This blog post is one in a series containing responses to the denomination’s proposed ecclesiology document, “Wonder, Love and Praise.” These responses are written by United Methodist scholars and practitioners around the world. This piece is written by Rev. Dr. James Z. Labala, Associate Dean of the Gbarnga School of Theology and Conference Secretary for the Liberia Annual Conference.
We are living a in time in the life and history of the church when the need for our self-understanding is very critical. There are challenges within and without that make this need very acute. From the general global, continental and local contexts, the image of the church as a sign of hope has become so blurry that there seems to be very little difference between the church and the world which the church is called to transform. At such a time in the varying contexts of The United Methodist Church, I see “Love, Wonder, and Praise” as a necessary instructive construct which invites us to engage in an intentional process of critical reflection on our nature, vision and mission as a church.
Drawing from the historical, theological and missional roots of the church and locating The United Methodist Church in that general background, the document develops a framework that provides much needed insights about its distinctive convictions. The distinctive convictions include the following: the saving love of God is intended for all people everywhere; the saving love of God is transformative, transforming the life of everyone that embraces it by the power of the Holy Spirit; and it is a love that creates community, a community in which love is learned and lived out.
The document uses the three convictions as a foundation to cast a renewed vision that is relevant for the present and varying contexts of The United Methodist Church. This renewed vision challenges the church to see itself as a gift of the triune God, a communion whose life is sharing in the life of the Triune God. The new vision of The United Methodist Church, gleaned from careful analysis of the core belief or creed of the Christian tradition as well as the ecumenical document, Towards a Common Vision, presents the church as a community whose life is generated by the very life of Christ in the power of the Holy Spirit. It describes the life of the church as “a sharing in the life of the Triune God,” and the mission of the church as communicating “that possibility to a world in need.” As koinonia, “the church is not an association of like-minded individuals serving purposes they may have devised for themselves.” It is rather a community established by God and rooted in the very life of God. But “Wonder, Love and Praise” is quick to point out that the church is also a human community which serves human purposes that sometimes counteract the purposes of God.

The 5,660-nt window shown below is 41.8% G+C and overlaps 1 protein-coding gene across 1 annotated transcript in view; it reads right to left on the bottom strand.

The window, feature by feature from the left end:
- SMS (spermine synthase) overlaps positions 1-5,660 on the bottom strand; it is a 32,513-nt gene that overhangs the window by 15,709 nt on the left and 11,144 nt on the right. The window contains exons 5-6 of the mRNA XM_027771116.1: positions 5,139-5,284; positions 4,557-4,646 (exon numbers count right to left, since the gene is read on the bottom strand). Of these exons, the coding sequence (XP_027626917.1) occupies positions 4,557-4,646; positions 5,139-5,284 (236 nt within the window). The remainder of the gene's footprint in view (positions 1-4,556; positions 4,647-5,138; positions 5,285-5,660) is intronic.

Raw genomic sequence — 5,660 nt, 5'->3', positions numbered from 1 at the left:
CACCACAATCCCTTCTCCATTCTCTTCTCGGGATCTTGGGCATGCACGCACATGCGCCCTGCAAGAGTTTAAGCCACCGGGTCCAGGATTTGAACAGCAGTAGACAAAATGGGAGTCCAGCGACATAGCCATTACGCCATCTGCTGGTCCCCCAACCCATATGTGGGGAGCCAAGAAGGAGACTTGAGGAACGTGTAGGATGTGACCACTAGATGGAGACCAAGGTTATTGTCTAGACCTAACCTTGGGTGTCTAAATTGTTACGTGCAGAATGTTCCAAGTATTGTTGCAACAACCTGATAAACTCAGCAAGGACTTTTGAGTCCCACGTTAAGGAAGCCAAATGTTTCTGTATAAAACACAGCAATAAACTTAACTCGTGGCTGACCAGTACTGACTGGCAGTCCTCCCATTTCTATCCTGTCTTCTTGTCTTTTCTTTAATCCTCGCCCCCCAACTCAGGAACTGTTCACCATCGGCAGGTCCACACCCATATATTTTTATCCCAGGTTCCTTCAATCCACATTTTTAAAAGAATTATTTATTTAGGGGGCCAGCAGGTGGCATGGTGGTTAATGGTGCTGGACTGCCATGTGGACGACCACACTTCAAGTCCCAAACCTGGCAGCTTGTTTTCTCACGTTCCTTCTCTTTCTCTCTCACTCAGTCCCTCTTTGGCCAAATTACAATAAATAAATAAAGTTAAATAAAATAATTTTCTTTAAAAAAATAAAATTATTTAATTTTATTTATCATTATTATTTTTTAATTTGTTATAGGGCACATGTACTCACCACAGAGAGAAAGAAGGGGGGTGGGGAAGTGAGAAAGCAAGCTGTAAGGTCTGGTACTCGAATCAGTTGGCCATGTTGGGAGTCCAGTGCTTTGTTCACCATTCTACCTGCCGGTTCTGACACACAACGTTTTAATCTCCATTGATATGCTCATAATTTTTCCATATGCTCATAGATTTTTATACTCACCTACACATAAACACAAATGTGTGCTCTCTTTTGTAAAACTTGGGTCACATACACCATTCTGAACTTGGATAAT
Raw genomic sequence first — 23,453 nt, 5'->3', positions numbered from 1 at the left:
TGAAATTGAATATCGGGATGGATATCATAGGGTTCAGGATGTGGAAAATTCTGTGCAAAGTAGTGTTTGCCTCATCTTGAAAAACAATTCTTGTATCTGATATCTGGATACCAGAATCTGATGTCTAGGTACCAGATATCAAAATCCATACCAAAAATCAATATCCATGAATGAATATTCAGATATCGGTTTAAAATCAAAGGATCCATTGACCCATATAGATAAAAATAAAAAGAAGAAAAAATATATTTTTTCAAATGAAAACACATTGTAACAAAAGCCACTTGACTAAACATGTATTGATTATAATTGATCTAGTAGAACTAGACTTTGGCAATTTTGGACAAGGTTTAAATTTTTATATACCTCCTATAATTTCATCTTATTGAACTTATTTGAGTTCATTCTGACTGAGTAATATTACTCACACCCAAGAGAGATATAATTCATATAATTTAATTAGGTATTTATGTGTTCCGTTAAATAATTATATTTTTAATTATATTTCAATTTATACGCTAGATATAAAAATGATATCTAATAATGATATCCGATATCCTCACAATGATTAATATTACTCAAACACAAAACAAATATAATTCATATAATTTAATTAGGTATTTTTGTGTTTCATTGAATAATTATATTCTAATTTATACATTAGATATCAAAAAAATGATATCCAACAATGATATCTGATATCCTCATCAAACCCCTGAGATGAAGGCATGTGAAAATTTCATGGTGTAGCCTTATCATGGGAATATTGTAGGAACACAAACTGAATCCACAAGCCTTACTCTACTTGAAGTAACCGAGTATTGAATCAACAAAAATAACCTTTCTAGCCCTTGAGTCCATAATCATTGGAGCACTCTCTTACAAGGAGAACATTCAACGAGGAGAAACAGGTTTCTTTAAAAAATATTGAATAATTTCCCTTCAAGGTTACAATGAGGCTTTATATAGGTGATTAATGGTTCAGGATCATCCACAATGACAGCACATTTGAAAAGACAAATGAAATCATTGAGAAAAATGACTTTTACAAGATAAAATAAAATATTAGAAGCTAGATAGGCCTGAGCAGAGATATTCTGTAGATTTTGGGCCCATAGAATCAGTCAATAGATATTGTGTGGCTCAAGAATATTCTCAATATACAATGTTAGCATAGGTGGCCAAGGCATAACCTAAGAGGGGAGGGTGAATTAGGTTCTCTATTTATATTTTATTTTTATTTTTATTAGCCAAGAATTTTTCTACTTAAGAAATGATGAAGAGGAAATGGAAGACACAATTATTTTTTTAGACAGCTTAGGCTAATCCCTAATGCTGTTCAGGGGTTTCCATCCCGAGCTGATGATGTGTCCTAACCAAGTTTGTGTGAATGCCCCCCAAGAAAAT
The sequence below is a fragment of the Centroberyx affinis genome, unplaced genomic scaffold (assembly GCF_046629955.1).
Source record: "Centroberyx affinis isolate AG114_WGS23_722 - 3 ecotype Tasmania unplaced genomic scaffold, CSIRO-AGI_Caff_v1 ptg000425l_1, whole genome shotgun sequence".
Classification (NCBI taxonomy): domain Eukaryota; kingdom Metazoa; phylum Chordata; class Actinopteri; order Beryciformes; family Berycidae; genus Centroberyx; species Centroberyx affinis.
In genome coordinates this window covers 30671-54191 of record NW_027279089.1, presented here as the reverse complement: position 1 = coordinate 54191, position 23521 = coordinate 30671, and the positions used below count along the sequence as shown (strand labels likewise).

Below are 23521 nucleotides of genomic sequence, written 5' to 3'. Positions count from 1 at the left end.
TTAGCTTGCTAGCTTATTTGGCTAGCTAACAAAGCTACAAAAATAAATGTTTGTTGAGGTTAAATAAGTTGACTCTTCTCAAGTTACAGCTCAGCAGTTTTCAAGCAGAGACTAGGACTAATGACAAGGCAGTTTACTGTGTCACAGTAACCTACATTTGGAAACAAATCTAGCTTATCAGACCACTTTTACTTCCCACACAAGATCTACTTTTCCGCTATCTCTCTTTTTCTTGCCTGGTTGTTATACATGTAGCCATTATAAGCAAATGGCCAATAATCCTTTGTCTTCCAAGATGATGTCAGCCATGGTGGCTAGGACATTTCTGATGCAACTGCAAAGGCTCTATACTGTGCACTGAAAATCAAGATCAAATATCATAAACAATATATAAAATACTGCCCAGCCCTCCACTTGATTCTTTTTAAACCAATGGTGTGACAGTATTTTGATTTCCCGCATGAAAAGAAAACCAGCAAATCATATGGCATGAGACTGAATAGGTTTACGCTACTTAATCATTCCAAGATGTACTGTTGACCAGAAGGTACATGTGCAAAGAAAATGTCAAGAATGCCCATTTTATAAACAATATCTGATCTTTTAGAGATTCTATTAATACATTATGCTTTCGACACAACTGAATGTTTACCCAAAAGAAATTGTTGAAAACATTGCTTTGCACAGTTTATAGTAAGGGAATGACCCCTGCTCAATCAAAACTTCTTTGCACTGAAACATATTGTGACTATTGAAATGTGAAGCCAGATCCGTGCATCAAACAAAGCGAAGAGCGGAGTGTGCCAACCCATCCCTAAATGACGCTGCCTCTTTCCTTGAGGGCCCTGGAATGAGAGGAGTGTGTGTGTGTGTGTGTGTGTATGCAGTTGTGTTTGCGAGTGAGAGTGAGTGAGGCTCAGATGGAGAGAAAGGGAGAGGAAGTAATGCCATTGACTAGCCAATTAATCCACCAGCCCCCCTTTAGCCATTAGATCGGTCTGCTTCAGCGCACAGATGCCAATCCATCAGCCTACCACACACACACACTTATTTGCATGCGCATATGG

Our awareness of the church as human community lifts up its need of constant self-evaluation of its self-understanding and missional effectiveness. As such, the church must be intentional to engage in self-critical reflection in an effort to determine its areas of need for reformation and renewal. The document argues that Wesley himself presents a lesson to learn in this regard: the church is to exercise a realistically self-critical capacity when it comes to the quality of our own life and witness as Christians and Christian communities and be sensitive to the danger of self-deception and be aware of our own permanent need for repentance and renewal… we are to also be open to the presence of God, and open to the love of God that might come to us through them.
Critical in the life and structure of the community is the theology of ministry, “Wonder, Love and Praise” argues. It is a theology that is rooted in the “threefold office” of Christ as prophet (bearing witness to God’s word), as priest (offering the life of a life lived in discipleship), and king (serving as instruments for the establishment of God’s reign). In this new age our participation in the ecumenical forum, reaffirmation and exploration of the triadic pattern of “Word, Sacrament, and Order” would serve to strengthen our theology of ministry.
Finally, the document discusses the question of locating The United Methodist Church within the global Christian community and the impact its participation in the ecumenical conversations might have in addressing the issues of its diversity. The effort is to construct a renewed ministry theology. Amongst the points the document uses in fashioning this ministry theology, two really stand out for ministry context particularly in the west Africa Central Conference: the first is the fact that our connection is intended for “the strengthening of all by the gifts of all.” We are stronger together as we value one another for who each one is and for what each brings to the table for the common good of all. The other is the emphasis on theological reflection. This is the tool that helps to keep us in check as a people of God when appropriately utilized, for the un-reflected life is not worth living (Socrates in Plato’s Apology).
The last portion of the work discusses diversity and conflict leading a new vision of the church that is relevant to the present reality with which the church is faced. As called out people from diverse backgrounds, we are challenged to see our differences as a gift that enhances our unity. Our differences should be seen as an opportunity to open ourselves to learning from those who do not see things as we do. This means that such learning experience should empower us to be who we are and at the same recognize and honor those with whom we might not agree. This is the church we are called to be, a sign of hope and life to a hopeless and dying world.